The text is arranged in eleven chapters. It begins by introducing the boundaries of the phenomena under study (which is necessarily ragged and untidy and challengingly gritty, since the composite issues have yet to have attracted any clarity of exposition, and the field is in any case characterised by imaginative leaps and cross-fertilisation) and the methodological and idealogical stances adopted. Methodologically the thesis is wide-ranging and eclectic, although also contained within the kind of feminist epistomology proposed by Sandra Harding (1992), Marnier Lazreg (1994) and others. It then moves on to examine a number of focal points and issues related to the use to which electronic media is put by artists. These topics include my own sustained attempts to develop non-linear computer systems for mapping associative thoughts, and a more general and more detailed study of the principles and characteristics of these systems when they are used for holding information about knowledge domains. Following this, there is a chapter dedicated to the application of these principles to a particular knowledge domain, colour theory, with the aim of designing a computer aided learning package. The interconnections between all the topics, issues and themes studied in the text are highlighted in the middle of the thesis before moving on to more specific investigation of the issue of gender in both technological education and creativity, with an emphasis on the use of imaging technologies by women artists. The impact of these technologies in terms of shifting aesthetic values and tastes forms the basis of the final chapter, and a conclusion seeks to offer both a tentative intellectual synopsis and to indicate how the exercise has influenced and affected my work as an artist.

I am aware that to some extent this arrangement challenges both the linear quality of conventional research reportage and academic distrust of promiscuously interpenetrating ideas. I trust that this form of discourse, deliberately chosen, is experienced as working within its own terms.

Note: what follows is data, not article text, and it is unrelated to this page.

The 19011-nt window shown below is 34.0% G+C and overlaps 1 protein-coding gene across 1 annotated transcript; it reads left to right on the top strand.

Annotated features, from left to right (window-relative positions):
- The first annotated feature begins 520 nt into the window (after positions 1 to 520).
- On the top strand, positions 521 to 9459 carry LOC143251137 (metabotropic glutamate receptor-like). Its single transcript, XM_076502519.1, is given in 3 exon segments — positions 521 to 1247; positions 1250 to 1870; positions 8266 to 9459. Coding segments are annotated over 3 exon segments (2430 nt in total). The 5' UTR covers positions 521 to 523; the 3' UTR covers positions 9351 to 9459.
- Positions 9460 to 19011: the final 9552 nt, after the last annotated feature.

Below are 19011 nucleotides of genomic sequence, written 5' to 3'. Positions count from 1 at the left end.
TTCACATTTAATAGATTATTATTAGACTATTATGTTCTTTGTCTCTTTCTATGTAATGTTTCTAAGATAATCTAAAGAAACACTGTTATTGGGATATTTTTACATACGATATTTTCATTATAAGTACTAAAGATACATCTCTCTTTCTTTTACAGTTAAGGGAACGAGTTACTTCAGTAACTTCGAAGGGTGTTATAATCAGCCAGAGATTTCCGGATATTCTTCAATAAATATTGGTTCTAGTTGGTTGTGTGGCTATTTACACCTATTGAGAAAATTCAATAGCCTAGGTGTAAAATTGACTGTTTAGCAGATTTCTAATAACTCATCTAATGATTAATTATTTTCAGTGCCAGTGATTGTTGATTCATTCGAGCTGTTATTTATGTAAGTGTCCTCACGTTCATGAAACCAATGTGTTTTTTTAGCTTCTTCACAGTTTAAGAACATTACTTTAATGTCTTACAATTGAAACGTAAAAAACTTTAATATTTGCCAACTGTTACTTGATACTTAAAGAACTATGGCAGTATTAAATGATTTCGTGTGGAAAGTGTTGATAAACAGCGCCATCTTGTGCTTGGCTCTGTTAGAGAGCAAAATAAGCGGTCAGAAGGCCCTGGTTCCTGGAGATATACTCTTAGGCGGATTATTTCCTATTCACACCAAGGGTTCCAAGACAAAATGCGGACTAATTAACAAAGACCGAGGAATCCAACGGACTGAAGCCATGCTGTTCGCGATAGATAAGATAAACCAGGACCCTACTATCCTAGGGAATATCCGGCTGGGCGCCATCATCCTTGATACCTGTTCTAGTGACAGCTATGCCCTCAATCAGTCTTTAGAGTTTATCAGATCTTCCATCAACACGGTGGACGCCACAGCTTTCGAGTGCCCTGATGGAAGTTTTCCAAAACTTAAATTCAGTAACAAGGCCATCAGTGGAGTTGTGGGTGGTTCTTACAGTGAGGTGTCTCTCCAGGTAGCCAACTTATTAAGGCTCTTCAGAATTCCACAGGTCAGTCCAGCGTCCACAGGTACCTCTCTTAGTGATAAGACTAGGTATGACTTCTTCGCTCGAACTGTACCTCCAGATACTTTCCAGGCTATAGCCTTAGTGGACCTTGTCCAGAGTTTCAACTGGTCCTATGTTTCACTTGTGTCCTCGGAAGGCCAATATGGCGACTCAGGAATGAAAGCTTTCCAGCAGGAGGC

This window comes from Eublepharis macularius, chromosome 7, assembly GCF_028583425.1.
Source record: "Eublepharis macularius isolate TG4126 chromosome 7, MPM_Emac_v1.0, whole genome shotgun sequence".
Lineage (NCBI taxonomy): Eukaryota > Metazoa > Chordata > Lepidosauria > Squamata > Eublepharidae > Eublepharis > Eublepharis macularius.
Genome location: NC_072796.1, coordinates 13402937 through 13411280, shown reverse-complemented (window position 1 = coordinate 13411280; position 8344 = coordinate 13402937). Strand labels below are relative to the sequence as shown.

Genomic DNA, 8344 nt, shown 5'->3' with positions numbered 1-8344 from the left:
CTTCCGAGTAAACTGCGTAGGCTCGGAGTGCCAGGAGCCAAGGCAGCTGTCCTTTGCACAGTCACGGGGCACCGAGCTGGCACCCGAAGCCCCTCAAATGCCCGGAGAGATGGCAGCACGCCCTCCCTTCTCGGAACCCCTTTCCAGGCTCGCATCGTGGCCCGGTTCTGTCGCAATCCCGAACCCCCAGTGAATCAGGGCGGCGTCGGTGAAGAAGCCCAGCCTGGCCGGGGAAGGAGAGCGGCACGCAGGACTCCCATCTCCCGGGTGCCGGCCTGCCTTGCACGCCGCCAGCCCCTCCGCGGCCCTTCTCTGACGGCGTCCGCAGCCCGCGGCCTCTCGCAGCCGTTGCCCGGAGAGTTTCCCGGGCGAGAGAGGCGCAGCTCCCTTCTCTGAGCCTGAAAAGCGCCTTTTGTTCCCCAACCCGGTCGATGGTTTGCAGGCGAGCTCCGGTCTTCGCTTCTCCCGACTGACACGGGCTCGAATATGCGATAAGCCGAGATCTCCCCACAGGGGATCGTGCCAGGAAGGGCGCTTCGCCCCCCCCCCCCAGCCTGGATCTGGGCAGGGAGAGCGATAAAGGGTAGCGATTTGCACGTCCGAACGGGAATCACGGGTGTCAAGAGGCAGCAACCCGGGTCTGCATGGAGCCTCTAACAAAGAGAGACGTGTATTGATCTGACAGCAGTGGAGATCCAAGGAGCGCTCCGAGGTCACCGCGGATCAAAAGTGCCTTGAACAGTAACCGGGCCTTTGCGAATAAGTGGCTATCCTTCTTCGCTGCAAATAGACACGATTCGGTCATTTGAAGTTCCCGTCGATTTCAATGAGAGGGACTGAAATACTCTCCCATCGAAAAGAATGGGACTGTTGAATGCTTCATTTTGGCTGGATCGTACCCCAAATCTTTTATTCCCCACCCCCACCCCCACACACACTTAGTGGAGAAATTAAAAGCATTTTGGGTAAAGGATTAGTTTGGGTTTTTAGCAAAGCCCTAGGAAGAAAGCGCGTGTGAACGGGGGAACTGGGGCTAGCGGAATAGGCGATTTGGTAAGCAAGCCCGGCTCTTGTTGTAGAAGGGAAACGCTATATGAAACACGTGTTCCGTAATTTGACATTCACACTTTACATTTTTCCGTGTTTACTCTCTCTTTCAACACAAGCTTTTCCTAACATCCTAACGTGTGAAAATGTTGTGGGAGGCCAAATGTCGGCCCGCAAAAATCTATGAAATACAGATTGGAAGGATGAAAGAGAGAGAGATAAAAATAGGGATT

Annual conferences

This is a list of annual conferences – the places to get your posters and papers into. Attend them whenever possible because these are events where you will meet peers and leaders in your field. Go and do your elevator pitch, network, shake hands and exchange business cards. Some are useful for academics, others for those of you heading into professional life outside academia. *** means useful for non-academic as well as academic networking.

Arts and technology

Transmediale is a Berlin-based festival and year-round project that draws out new connections between art, culture and technology. The activities of transmediale aim at fostering a critical understanding of contemporary culture and politics as saturated by media technologies. In the course of its 29 year history, the annual transmediale festival has turned into an essential event in the calendar of media art professionals, artists, activists and students from all over the world. *** Useful for artists
Link that has Call for Papers including special annual PhD workshop.

ISEA International (formerly Inter-Society for the Electronic Arts) is an international non-profit organisation fostering interdisciplinary academic discourse and exchange among culturally diverse organisations and individuals working with art, science and technology. The main activity of ISEA International is the annual International Symposium on Electronic Art (ISEA). *** Useful for artists



Arts and humanities

The Society for Literature, Science, and the Arts (SLSA) welcomes colleagues in the sciences, engineering, technology, computer science, medicine, the social sciences, the humanities, the arts, and independent scholars and artists. SLSA members share an interest in problems of science and representation, and in the cultural and social dimensions of science, technology, and medicine. Artist-researchers are well-represented at this conference. Conferences in USA, Europe and Australia every year.

The College Art Association (CAA), widely seen in the USA as the preeminent international leadership organization in the visual arts, promotes these arts and their understanding through advocacy, intellectual engagement, and a commitment to the diversity of practices and practitioners. Covers whole range of art history but includes papers by Artist-researchers and those working with new media and technologies.